In an 18-acre coconut garden at Rockland Distilleries in Naththandiya, just north of Sri Lanka’s capital Colombo, Roy Jayalath starts work early in the morning. Jayalath climbs tall swaying coconut trees to collect the milky white sap from their blossoms. Balancing on two coconut ropes, he walks on these tight ropes from tree to tree until he collects enough sap to fill a pot. Coconut sap is the raw material for coconut arrack, an alcoholic beverage unique to Sri Lanka. Although this method of sap collection, known as toddy tapping, has been around in Sri Lanka for around 2,000 years, arrack has only recently begun to reach hip bars and foreign shores.
High quality coconut arrack contains only two ingredients: sap and water. When fresh from the tree, the sap is sweet, tart and slightly spicy, with a strong coconut scent; it contains natural sugars and yeast, allowing the sap to naturally ferment into a wine-like drink called grog, with an alcohol percentage of around 4%. A few hours after extraction, the alcohol content increases to around 7 percent. The toddy is then distilled like whisky; the alcohol level rises to around 60%, at which point the drink is then diluted to 40% and aged in vats made of Halmilla wood (a tree that grows in the Asian tropics) for at least three years before the liquid is gone bottled.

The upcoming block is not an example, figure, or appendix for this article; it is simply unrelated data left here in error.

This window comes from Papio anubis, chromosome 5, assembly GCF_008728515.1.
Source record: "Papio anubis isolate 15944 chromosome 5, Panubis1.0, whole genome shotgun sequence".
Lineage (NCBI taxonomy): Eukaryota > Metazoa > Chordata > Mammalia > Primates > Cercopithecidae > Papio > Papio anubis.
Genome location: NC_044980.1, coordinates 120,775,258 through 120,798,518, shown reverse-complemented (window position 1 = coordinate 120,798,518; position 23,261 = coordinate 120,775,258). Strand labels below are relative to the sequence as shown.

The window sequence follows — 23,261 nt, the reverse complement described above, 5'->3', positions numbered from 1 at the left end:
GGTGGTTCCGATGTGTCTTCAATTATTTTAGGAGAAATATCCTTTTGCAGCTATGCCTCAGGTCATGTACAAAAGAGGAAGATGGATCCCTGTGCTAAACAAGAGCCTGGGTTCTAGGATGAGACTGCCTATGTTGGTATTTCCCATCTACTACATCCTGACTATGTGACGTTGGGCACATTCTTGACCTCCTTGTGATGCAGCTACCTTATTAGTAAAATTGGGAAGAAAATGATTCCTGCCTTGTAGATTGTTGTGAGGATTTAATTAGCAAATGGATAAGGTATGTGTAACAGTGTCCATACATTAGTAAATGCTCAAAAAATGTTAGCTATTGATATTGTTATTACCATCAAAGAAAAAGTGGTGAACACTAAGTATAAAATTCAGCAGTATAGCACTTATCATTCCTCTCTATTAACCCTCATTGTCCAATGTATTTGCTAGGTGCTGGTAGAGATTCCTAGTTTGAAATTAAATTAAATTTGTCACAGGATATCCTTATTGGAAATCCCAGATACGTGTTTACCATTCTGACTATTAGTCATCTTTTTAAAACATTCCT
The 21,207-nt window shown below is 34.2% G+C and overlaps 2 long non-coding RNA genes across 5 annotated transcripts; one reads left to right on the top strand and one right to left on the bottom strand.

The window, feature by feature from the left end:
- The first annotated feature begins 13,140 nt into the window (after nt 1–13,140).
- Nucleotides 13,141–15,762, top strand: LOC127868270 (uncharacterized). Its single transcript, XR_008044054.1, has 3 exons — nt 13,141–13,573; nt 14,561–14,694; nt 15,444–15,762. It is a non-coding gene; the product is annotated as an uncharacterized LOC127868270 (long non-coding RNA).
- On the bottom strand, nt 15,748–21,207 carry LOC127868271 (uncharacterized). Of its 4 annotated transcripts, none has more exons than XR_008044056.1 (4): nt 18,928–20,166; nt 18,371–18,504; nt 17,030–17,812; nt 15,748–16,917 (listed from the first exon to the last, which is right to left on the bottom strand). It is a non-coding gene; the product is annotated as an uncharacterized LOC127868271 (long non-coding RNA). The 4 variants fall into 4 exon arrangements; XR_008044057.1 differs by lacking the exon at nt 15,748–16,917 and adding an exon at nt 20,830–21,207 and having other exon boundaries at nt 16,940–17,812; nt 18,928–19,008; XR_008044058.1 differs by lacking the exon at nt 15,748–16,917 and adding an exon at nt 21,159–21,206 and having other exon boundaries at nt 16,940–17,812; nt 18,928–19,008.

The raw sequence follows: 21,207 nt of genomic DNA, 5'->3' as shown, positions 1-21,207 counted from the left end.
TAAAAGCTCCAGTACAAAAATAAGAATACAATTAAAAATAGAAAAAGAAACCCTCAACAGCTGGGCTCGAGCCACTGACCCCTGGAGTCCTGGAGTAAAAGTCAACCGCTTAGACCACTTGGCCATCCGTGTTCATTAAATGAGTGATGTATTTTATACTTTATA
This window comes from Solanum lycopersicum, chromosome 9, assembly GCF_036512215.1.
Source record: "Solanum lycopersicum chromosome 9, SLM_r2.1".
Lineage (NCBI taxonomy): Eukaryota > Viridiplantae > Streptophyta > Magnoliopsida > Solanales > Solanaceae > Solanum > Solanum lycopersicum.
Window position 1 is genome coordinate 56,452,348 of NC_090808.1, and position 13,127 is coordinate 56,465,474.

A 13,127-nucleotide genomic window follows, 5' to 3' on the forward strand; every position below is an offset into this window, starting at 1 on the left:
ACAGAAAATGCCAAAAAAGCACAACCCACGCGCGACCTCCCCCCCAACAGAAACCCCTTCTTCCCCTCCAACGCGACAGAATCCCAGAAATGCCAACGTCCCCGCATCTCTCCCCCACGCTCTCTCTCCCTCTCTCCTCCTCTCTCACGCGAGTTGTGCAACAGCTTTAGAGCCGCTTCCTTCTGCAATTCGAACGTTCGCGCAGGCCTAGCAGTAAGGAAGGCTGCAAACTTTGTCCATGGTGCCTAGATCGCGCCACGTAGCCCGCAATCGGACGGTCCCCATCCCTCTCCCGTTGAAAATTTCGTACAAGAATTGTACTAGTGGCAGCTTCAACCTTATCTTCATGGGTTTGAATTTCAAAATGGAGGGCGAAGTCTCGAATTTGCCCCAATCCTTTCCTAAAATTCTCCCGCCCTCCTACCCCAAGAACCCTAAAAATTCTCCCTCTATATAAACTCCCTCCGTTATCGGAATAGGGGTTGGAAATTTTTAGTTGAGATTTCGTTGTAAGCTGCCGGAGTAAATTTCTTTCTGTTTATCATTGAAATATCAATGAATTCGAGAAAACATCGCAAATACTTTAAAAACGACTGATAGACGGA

The garden employs six ‘toddy tappers’, including Jayalath, now 56, who tapped out his first toddy aged 13 after watching his two uncles climb coconut trees. Jayalath now climbs the trees twice a day: once in the morning to collect the sap, and again later in the day to tap each tree’s unopened inflorescence, or flower cluster, with a mallet to stimulate the toddy flow. He collects sap from 100 trees every day.
Rapti Dirckze, conservation manager at Rockland Distilleries, says toddy tapping is a generational craft passed down from father to son, but notes that it’s hard to find young tappers today, despite the fact that a skilled tapper can earn a living wage of around 120,000 rupees ($470) per month. “People think it’s a low-status job, so the younger generation wants to find other jobs,” she says.